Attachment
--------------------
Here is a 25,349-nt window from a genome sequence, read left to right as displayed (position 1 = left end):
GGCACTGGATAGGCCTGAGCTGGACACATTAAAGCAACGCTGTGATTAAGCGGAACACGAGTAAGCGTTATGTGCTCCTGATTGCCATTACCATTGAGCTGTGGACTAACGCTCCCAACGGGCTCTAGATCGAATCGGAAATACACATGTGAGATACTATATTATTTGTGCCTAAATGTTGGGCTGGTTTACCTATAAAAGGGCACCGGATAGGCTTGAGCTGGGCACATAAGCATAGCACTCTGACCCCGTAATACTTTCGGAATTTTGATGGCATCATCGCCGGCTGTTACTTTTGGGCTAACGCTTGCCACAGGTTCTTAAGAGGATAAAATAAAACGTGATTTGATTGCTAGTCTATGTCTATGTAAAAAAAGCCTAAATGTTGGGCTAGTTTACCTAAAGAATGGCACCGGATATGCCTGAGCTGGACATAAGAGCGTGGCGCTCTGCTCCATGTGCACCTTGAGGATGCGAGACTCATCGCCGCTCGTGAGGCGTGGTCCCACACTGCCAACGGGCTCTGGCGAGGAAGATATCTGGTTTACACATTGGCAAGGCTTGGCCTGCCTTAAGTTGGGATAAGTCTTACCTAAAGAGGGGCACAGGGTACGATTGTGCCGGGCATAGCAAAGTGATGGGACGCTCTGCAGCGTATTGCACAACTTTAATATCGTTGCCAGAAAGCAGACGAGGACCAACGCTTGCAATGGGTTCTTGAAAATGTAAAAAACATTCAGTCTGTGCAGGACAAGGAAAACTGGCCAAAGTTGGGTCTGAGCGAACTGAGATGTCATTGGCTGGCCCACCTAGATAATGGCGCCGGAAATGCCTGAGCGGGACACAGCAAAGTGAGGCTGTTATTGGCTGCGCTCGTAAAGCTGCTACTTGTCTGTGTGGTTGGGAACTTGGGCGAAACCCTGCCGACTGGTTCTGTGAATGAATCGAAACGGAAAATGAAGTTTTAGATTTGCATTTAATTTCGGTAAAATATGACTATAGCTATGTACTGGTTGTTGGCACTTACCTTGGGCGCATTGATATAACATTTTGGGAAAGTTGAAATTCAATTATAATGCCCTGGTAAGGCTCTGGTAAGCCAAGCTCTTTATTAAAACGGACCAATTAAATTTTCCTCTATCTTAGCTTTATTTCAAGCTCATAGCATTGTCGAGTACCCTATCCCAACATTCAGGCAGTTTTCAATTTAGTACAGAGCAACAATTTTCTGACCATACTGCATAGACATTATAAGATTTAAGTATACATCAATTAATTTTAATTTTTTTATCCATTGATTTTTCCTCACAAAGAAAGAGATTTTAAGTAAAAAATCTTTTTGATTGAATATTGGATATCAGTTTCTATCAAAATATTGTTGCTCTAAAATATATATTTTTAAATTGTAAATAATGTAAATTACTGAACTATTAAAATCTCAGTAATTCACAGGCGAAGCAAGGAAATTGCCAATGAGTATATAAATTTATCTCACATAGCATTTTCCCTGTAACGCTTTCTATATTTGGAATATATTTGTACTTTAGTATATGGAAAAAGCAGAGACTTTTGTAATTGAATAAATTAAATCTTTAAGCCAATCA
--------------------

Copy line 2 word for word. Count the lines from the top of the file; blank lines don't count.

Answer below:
GGCACTGGATAGGCCTGAGCTGGACACATTAAAGCAACGCTGTGATTAAGCGGAACACGAGTAAGCGTTATGTGCTCCTGATTGCCATTACCATTGAGCTGTGGACTAACGCTCCCAACGGGCTCTAGATCGAATCGGAAATACACATGTGAGATACTATATTATTTGTGCCTAAATGTTGGGCTGGTTTACCTATAAAAGGGCACCGGATAGGCTTGAGCTGGGCACATAAGCATAGCACTCTGACCCCGTAATACTTTCGGAATTTTGATGGCATCATCGCCGGCTGTTACTTTTGGGCTAACGCTTGCCACAGGTTCTTAAGAGGATAAAATAAAACGTGATTTGATTGCTAGTCTATGTCTATGTAAAAAAAGCCTAAATGTTGGGCTAGTTTACCTAAAGAATGGCACCGGATATGCCTGAGCTGGACATAAGAGCGTGGCGCTCTGCTCCATGTGCACCTTGAGGATGCGAGACTCATCGCCGCTCGTGAGGCGTGGTCCCACACTGCCAACGGGCTCTGGCGAGGAAGATATCTGGTTTACACATTGGCAAGGCTTGGCCTGCCTTAAGTTGGGATAAGTCTTACCTAAAGAGGGGCACAGGGTACGATTGTGCCGGGCATAGCAAAGTGATGGGACGCTCTGCAGCGTATTGCACAACTTTAATATCGTTGCCAGAAAGCAGACGAGGACCAACGCTTGCAATGGGTTCTTGAAAATGTAAAAAACATTCAGTCTGTGCAGGACAAGGAAAACTGGCCAAAGTTGGGTCTGAGCGAACTGAGATGTCATTGGCTGGCCCACCTAGATAATGGCGCCGGAAATGCCTGAGCGGGACACAGCAAAGTGAGGCTGTTATTGGCTGCGCTCGTAAAGCTGCTACTTGTCTGTGTGGTTGGGAACTTGGGCGAAACCCTGCCGACTGGTTCTGTGAATGAATCGAAACGGAAAATGAAGTTTTAGATTTGCATTTAATTTCGGTAAAATATGACTATAGCTATGTACTGGTTGTTGGCACTTACCTTGGGCGCATTGATATAACATTTTGGGAAAGTTGAAATTCAATTATAATGCCCTGGTAAGGCTCTGGTAAGCCAAGCTCTTTATTAAAACGGACCAATTAAATTTTCCTCTATCTTAGCTTTATTTCAAGCTCATAGCATTGTCGAGTACCCTATCCCAACATTCAGGCAGTTTTCAATTTAGTACAGAGCAACAATTTTCTGACCATACTGCATAGACATTATAAGATTTAAGTATACATCAATTAATTTTAATTTTTTTATCCATTGATTTTTCCTCACAAAGAAAGAGATTTTAAGTAAAAAATCTTTTTGATTGAATATTGGATATCAGTTTCTATCAAAATATTGTTGCTCTAAAATATATATTTTTAAATTGTAAATAATGTAAATTACTGAACTATTAAAATCTCAGTAATTCACAGGCGAAGCAAGGAAATTGCCAATGAGTATATAAATTTATCTCACATAGCATTTTCCCTGTAACGCTTTCTATATTTGGAATATATTTGTACTTTAGTATATGGAAAAAGCAGAGACTTTTGTAATTGAATAAATTAAATCTTTAAGCCAATCA